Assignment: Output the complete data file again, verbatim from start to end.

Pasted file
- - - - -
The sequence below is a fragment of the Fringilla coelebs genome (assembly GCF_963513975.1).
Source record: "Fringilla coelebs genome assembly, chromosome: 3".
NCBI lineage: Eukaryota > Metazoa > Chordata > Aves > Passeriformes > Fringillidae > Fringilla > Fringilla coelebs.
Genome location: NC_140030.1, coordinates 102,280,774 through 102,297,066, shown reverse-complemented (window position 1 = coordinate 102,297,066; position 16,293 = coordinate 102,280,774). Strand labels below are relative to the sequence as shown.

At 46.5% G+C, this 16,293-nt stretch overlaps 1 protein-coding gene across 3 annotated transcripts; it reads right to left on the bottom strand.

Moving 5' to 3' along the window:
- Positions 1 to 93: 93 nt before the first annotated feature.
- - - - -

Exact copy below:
The sequence below is a fragment of the Fringilla coelebs genome (assembly GCF_963513975.1).
Source record: "Fringilla coelebs genome assembly, chromosome: 3".
NCBI lineage: Eukaryota > Metazoa > Chordata > Aves > Passeriformes > Fringillidae > Fringilla > Fringilla coelebs.
Genome location: NC_140030.1, coordinates 102,280,774 through 102,297,066, shown reverse-complemented (window position 1 = coordinate 102,297,066; position 16,293 = coordinate 102,280,774). Strand labels below are relative to the sequence as shown.

At 46.5% G+C, this 16,293-nt stretch overlaps 1 protein-coding gene across 3 annotated transcripts; it reads right to left on the bottom strand.

Moving 5' to 3' along the window:
- Positions 1 to 93: 93 nt before the first annotated feature.